Cancer: Now specific drugs for cancer treatment are being developed.  Some of these specific drugs include

Specific Drugs - Tamoxifen, Gleevec, Herceptin, Aromitase inhibitors Erbitux Vectibix.

In addition, Genomics & Proteomics can predict better drug response. Cancer patients metabolizes Tamoxifen in Different way for example Tamoxifen can be converted in several steps into Endoxifen with cancer fighting ability. The convertase is encoded by 2D6 gene in Human, thus patients with a mutation in 2D6 gene cannot benefit from Tamoxifen. It has been shown now that Geftinib, an inhibitor of tyrosine kinase EGFR is more effective in lung cancer in Asians. Herceptin is effective only in patients with HER-2 Mutation

Cardiovascular diseases: Understanding the genetic makeup of patients has led into prescription of doses of

Warfarin, a blood thinner.

Obesity: Obesity is controlled by two different kinds of Myocytes: Brown cells which burn Fat produces 2 Zn finger proteins PRDM / C-CRB beta and white cells which controls the storage of fat.

Design of Drugs: Study of Genomic, Proteomic, Structural Biology (X-Ray, NMR) and Bioinformatics has been utilized in the design of drugs.

Metabolomics: This branch of Omics describes the role of metabolites or nutrients on the control of expression of genes in any organism. There are different sources of metabolites: such as first the metabolites produced by the organism in course of metabolic activity for example during the break down of phenylalanine in human homogenistic acid is produced which if not further metabolized lead to cause alcapatonuria, a mental disorder in which urine turns black. Second, our nutrients such as phenylalanine can cause mental disorder in certain individuals lacking or possessing a defective gene. That is the reason all newly born kids are screened for phenylketonuria and if found positive for the disease are restricted in intake of certain amino acids in their diets up to the age of 8-10 years to prevent damage to brain development in early stage of development.

Third, the metabolite that can influence our genes is the chemical produced by the microorganisms which reside in our body i.e. the activity of metagenomes.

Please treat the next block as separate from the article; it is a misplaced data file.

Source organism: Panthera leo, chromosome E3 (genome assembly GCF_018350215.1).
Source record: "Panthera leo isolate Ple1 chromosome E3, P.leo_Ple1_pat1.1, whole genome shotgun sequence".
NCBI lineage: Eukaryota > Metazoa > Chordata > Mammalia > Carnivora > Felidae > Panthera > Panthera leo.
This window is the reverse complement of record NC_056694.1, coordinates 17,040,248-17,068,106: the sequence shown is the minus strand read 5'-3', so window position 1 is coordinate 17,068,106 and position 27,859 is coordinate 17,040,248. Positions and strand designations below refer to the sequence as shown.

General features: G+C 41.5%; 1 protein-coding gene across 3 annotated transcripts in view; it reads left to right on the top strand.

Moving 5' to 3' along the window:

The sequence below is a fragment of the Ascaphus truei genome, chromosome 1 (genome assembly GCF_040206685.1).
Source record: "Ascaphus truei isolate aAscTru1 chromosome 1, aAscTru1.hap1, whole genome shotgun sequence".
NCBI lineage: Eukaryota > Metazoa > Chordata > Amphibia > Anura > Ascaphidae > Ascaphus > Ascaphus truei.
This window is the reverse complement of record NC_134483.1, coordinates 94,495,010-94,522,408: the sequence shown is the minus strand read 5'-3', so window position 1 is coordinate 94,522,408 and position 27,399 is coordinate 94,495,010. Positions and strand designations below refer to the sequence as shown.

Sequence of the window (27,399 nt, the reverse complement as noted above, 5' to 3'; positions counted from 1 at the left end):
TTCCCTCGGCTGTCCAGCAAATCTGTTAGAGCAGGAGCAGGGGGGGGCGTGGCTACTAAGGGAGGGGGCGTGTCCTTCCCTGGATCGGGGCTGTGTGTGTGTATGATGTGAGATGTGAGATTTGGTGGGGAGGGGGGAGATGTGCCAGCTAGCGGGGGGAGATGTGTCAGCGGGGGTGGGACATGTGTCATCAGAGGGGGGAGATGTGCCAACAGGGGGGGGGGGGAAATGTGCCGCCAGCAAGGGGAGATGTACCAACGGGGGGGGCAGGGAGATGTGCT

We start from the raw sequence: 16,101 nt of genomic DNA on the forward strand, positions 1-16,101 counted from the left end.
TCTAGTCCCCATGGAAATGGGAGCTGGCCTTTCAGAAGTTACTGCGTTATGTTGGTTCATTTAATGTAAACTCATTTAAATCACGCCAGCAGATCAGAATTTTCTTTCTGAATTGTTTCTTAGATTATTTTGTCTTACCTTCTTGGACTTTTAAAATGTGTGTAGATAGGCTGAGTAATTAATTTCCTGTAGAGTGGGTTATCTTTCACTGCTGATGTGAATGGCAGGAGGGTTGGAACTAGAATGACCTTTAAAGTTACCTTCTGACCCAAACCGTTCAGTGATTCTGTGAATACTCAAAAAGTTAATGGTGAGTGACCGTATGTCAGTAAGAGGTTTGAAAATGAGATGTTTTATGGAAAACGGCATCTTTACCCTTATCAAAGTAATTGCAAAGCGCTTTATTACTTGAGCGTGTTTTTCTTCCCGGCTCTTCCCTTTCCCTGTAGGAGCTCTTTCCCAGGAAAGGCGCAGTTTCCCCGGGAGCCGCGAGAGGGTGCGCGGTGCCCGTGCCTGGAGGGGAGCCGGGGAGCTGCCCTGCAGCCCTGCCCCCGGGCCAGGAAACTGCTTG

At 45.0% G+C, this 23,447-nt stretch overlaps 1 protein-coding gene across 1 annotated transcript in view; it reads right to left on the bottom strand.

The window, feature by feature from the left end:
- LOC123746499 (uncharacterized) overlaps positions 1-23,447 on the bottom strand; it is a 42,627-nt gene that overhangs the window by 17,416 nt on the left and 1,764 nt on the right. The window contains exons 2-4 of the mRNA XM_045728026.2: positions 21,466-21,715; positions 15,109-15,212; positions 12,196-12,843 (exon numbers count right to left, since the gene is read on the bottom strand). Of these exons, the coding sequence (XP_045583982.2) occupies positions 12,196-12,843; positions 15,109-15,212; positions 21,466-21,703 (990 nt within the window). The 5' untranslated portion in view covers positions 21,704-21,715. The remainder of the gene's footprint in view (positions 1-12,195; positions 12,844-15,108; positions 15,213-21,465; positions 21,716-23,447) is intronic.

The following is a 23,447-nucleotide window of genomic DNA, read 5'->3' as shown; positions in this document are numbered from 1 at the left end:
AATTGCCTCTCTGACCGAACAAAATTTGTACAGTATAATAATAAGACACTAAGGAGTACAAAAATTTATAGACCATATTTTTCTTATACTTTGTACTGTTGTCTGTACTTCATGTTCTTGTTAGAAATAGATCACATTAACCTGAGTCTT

Among the different omics we experience the effect of metabolomics more readily as we are aware that certain nutrients can cause health problem for example intake of Gluten can cause serious problems in certain individuals same is known for the intake of sugar for person suffering from diabetes or intake of milk with lactose in certain other individuals. Above all metabolic studies are much easier to carry out in human as there are only about 10000 metabolites where as there are 23000 genes and over 100000 proteins.

Epigenomics: The term epigenetics was coined by Conrad Waddington in 1912 to include changes in phenotype without any change in genotype.

Waddington was interested in embryogenesis and has found that drosophila larvae when reared at higher temperature developed into wingless flies: However, these wingless flies produced normal progeny with wings when their larvae were reared at normal temperature. These results lead him to conclude the effect of environment in the expression of genes during embryogenesis. Later he found that environmental cue can manipulate the expression of genes even in the adult life of an organism.

The landmark experiment in epigenetics was performed by Jirtle and Waterland [15] at the Duke University. In their experiment, they showed that expression of Agouti gene in mice can be silenced in the pups of agouti moms by changes in the diet of the pregnant agouti mice. Agouti gene gives the yellow color to mice and also makes them obese and prone to cancer and diabetes. Jirtle and Waterland found that agouti females produced normal puppies which were non-obese or thin and brown in color when the female agouti were fed with diets rich in supplements like vitamin 12, folic acid, choline and betaine before, during after pregnancy. These pups however produced agouti progeny on regular diet without any supplement suggesting that their genotype has not changed but just silenced. Later on, it was shown these supplements were rich providers of methyl groups and caused the gene silencing by heavy methylation of Agouti gene.